The Jesus Seminar Reeks with Rationalism in its Most Primitive Form (and Rejects Creation Along with Christ)

The Jesus Seminar Reeks with Rationalism in its Most Primitive Form
(and Rejects Creation Along with Christ)

Author: John Woodmorappe
Subject: Theology

John Woodmorappe’s Articles
About John Woodmorappe
In BSN 32:4, we reported on the Jesus Seminar, a group of mostly liberal academics who vote on which passages in the Gospels they consider Christ to have actually said, versus those which they imagine were made up by the early Church and then attributed to Christ. Their conclusions are foregone, and appear to be little more than a rehash of claims that have been part of “higher criticism” for over a century. These arguments have been considered and refuted by conservative scholars (see, for example, McDowell 1975; Habermas 1984). Some conservative Bible scholars have argued that the whole notion of “assessing” the authenticity of Christ’s teachings by vote is inane. Here we note how creation is thrown into the dustbin along with the divinity of Jesus.

The Jesus Seminar volume (Funk et. al. 1993) is redolent with rationalism throughout. Thomas Jefferson is mentioned and praised “for taking scissors and paste to Scripture,” as if there were some sort of virtue in making a game of guessing which parts of the Bible are correct or incorrect. The naturalizing critics Hermann Reimarus and Friedrich Strauss are extolled. Conservative scholars are dismissed through pejorative rationalistic buzzwords, such as “dogmatic,” “latter-day inquisitors,” and “witch hunters.” Not one word is said, however, about the anti-supernaturalist prejudices inherent in the rationalist worldview of these latter-day higher critics. Moreover, the writers of this Jesus Seminar volume display no small amount of arrogance when they refer to their methodology by the cliche, “the assured results of critical scholarship” (p. 34). The results are assured, to be sure, but only by the naturalistic assumptions at work.

As far as the foundational doctrine of Creation is concerned, it is interesting to see once again how an attack on the Gospels goes hand-in-hand with the attack on the Creator. To quote the Jesus Seminar (Funk et. al. 1993, p. 2):

The contemporary religious controversy, epitomized in the Scopes trial and the continuing clamor for creationism as a viable alternative to the theory of evolution, turns on whether the worldview reflected in the Bible can be carried forward into this scientific age and retained as an article of faith. Jesus figures prominently in this debate. The Christ of creed and dogma, who had been firmly in place in the Middle Ages, can no longer command the assent of those who have seen the heavens through Galileo’s telescope. The old deities and demons were swept from the skies by that remarkable glass.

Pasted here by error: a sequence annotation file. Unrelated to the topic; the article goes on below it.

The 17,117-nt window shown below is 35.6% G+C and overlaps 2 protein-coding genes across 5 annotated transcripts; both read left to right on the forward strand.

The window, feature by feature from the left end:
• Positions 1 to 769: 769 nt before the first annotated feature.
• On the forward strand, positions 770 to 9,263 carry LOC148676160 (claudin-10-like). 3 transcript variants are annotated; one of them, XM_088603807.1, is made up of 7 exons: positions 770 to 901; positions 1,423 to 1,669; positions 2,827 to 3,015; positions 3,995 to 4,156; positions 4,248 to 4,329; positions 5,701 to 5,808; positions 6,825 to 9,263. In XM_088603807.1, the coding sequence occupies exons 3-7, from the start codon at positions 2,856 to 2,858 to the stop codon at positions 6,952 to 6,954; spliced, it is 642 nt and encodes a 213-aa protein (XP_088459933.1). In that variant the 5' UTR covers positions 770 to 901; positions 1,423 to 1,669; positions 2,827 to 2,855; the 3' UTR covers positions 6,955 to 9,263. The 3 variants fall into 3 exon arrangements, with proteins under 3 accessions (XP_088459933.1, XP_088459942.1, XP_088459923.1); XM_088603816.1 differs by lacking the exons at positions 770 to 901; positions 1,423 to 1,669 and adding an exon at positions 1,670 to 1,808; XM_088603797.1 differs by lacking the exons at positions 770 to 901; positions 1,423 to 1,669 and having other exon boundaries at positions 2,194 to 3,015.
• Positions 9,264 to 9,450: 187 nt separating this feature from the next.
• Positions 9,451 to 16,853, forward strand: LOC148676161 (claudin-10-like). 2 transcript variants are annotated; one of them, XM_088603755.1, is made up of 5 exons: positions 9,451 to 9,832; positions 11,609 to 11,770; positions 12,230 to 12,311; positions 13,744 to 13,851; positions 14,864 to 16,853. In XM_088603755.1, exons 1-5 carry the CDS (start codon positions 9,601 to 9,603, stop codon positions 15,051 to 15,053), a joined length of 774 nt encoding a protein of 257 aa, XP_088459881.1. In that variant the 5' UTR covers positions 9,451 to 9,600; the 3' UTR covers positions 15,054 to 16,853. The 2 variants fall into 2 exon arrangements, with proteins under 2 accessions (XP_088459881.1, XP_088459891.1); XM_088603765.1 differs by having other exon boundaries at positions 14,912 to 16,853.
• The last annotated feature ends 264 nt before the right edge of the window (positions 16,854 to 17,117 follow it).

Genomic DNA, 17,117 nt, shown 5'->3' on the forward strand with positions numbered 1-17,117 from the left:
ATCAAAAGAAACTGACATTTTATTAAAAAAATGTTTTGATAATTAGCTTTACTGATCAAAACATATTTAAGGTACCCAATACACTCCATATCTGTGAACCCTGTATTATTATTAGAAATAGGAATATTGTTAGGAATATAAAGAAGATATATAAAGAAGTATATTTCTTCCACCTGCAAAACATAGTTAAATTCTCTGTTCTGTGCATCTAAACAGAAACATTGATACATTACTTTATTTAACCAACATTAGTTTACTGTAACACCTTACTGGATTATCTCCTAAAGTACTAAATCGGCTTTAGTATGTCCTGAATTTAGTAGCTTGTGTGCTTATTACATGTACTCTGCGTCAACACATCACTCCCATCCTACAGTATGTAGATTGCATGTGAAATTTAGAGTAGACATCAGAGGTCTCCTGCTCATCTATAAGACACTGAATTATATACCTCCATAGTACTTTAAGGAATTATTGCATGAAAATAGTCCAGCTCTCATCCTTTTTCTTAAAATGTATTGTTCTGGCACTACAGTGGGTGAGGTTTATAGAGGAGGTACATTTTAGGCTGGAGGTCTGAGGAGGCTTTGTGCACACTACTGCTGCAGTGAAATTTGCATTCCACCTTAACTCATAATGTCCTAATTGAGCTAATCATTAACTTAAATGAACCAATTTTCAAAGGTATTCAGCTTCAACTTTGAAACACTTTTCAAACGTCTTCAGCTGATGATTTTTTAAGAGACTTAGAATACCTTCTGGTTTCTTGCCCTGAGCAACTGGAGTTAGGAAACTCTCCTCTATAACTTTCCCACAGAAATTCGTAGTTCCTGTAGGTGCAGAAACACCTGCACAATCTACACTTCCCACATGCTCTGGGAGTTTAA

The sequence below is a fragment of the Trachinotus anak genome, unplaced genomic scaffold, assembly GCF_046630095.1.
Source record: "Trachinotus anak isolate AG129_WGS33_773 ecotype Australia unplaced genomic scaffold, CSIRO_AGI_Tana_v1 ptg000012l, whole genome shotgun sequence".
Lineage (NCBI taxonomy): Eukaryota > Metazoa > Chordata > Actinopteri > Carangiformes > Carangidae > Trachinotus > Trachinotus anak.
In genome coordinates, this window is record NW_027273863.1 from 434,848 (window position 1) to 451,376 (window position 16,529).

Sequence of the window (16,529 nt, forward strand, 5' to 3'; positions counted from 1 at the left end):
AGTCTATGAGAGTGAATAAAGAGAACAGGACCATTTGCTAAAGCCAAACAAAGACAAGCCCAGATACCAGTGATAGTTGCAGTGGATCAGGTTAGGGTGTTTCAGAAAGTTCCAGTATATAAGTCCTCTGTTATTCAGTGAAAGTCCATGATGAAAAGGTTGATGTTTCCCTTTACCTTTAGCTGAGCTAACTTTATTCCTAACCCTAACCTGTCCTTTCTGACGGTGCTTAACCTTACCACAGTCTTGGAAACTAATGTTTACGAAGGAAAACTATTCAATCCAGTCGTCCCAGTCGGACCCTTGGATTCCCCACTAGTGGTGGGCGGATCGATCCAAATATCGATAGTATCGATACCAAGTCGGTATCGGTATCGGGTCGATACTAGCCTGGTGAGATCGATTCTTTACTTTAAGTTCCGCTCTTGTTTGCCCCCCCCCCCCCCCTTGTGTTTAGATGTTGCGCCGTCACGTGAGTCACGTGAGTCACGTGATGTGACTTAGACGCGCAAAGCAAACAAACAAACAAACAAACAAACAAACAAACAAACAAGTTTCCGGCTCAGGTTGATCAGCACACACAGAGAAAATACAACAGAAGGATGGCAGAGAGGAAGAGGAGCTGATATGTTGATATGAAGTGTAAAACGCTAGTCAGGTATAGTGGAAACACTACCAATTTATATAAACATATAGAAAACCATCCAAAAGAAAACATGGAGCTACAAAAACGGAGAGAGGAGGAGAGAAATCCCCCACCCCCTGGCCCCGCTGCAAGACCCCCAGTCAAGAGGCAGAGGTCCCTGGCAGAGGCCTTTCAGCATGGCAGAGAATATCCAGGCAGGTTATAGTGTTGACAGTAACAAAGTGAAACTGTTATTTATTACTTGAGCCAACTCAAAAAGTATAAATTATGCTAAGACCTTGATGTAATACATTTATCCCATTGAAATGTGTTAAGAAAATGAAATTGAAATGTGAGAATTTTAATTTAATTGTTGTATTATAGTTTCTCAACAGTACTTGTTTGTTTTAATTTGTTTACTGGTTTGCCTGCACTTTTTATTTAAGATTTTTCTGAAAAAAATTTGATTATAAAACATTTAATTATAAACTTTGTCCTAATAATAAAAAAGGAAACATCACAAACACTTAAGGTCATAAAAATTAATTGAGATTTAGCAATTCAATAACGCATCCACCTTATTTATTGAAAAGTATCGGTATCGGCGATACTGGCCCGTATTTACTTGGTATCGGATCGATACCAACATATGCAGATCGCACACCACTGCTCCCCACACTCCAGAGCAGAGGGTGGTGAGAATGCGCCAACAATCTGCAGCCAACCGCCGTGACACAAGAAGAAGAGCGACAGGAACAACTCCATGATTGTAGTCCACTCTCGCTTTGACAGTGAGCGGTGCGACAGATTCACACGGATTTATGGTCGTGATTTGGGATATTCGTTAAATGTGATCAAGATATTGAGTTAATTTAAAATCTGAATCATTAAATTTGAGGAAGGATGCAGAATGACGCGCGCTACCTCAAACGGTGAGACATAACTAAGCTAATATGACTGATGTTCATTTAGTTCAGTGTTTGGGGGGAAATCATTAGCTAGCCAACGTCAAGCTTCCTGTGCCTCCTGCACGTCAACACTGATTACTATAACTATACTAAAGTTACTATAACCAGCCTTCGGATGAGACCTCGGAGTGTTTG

Note the equation of anti-supernaturalist preconceptions with a “scientific” (actually rationalistic) worldview. Clearly, these modernist scholars do not distinguish reason from rationalism, just as evolutionists (whether humanists, modernists or confused Christians) fail to distinguish science from rationalistic scientism. To them, a questioning of anti-supernaturalism–or a belief in the reality of divine action–is in itself an attack on reason, scholarship and science.

Those who have personally seen the heavens through telescopes that dwarf the one used by Galileo will find it ludicrous and offensive to hear the legitimate study of the heavens equated with the imagined legitimacy of atheism, naturalistic evolution, and naturalizing Bible scholarship. These sentiments are as misguided as cosmonaut Gherman Titov’s remarks about not seeing any God or angels during his orbits of the earth, and modern evolutionists attempting to equate the “fact” of naturalistic evolution with the factuality of the sphericity of the earth.

Yet at least the humanists and modernists are internally consistent in their thinking when they apply their worldview to the entire Bible, Genesis as well as the Gospels. Confused evangelicals, by contrast, are not. They want to hang on to Christ and His supernatural works while at the same time buying into rationalism when it comes to understanding the origins of this universe, the Flood, and the other events recorded in the first 11 chapters of Genesis.

But naturalism is not a philosophy easily placated. Eventually, as the Jesus Seminar demonstrates, it will come looking for Christ the Redeemer as well–but not to worship Him. Naturalism turns the Lord of all Creation into just another man.


  1. W. Funk, R. W. Hoover, and the Jesus Seminar, The Five Gospels (New York: Macmillan, 1993).
  2. R.Habermas, Ancient Evidence for the Life of Jesus (Nashville, Tennessee: Thomas Nelson, 1984).
  3. McDowell, More Evidence that Demands a Verdict (San Bernardino, California: Campus Crusade for Christ, 1975).

Topics: theological liberalism, compromising evangelicals, anti-Biblical theories exposed, quest for the historical Jesus, Rudolf Bultmann, neo-orthodoxy, post-Bultmannian influence, anti supernaturalism, news media darlings, eye-opening information, contemporary pop theology, apologetics resources, the battle for the Bible, synoptic Gospels defended. (For a recent and comprehensive refutation of the conclusions of the so-called Jesus Seminar: see the book JESUS UNDER FIRE, by J. P. Moreland and M. Wilkins. 1995. Zondervan, Grand Rapids, MI).

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